My first choice is likely to be limiting by geographic area. For example, there are more than 500 individuals with the surname Bodie in the Social Security Death Index. If I limit the search to those whose numbers were issued by South Carolina, I cut the number to barely more than 100.
You will still want to consider using one of the Webs general search engines to look for information about this surname, but you will probably need to combine your search with the name of the location or with the first name.
With rare exception, there will already be message boards for an unusual surname, and it is highly likely that a mailing list already exists. Therefore, you should make certain to post your queries in those locations, and make the other researchers aware of your existence. If you have a location (such as state or preferably county) for the surname, you will want to post your query to a message board or mailing list for that particular location. One nice thing about unusual or very unusual surnames is that people tend to notice them, and so other researchers may remember having seen your surname while doing their own research in a particular geographic area.
Clearly we will have to use additional search terms when searching for a common surname. Look at location first. Try narrowing by state, and if that still gives you too many hits, be even more specific with county (if available). For instance, searching for Mobley in the SSDI gives me more than 6,000 hits, but limiting it to South Carolina-issued numbers cuts it to less than 500. If this number was still more than I wanted to deal with, I could limit the search to those whose last residence was in Edgefield County, giving me only ten hits. Alternatively, adding a first name such as John, rather than a state, cuts the original number of hits from 6,000 to only 181. Similar strategies can be used for the IGI and the large GEDCOM-based databases.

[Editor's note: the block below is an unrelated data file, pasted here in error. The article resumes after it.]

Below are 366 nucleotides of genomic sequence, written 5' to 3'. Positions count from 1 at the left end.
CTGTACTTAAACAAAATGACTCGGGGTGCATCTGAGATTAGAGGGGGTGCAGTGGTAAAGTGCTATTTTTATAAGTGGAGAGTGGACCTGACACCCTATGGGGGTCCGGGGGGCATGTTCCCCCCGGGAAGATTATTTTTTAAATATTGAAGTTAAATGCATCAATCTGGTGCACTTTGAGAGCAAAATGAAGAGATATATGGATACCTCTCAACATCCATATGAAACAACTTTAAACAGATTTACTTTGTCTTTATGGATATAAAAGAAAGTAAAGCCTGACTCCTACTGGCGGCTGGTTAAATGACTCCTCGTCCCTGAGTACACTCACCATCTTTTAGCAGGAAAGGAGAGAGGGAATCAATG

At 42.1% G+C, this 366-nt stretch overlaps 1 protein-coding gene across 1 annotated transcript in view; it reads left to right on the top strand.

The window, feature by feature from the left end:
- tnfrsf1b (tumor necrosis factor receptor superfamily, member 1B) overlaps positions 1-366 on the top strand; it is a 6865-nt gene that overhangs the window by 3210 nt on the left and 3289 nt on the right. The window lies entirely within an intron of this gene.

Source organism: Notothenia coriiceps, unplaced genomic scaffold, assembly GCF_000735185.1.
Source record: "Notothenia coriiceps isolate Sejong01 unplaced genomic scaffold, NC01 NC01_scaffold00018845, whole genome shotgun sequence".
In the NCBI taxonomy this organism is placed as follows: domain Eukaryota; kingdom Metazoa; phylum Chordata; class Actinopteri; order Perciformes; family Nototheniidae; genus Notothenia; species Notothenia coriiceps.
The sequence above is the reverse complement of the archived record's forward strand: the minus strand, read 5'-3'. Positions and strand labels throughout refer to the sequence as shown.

Once you hit this category of surname, the number of other researchers found on message boards, mailing lists, and in the RSL will probably be too large for you to contact all of them via direct e-mail. Youll need to pick and choose, preferably according to location criteria based on their postings or entries.
Very Common Surnames
As with our previous strategies, we must now combine the surname with other information, such as first names, locations, or time periods. However, because these surnames are so common, well have to work a bit harder. For instance, unless the first name is very unusual, well probably need to use a middle name also. Not only are we going to need to limit the location, probably down to at least the county level, but we will also probably need to use both first name and location at the same time. Or we may be able to combine first name with year, or location and year. For those databases that provide such an option, we may be able to combine the common surname with the surname of the spouse or mother (this will be especially useful if the other surname is unusual). If we post a query in a message board or mailing list, we will need to provide all of the additional information (first names, locations, and dates) to help other researchers figure out if we are talking about the same people.
Drew Smith, MLS, is an instructor at the University
of South Florida in Tampa, where he teaches library/Internet research
skills and genealogical librarianship. He is the webmaster and listowner
for Librarians Serving Genealogists. He is also a past leader of the
Genealogy and Local History Interest Group of the Florida Library Association.
Anatomy of a Surname
Online Surname Search Strategies
Behind the Name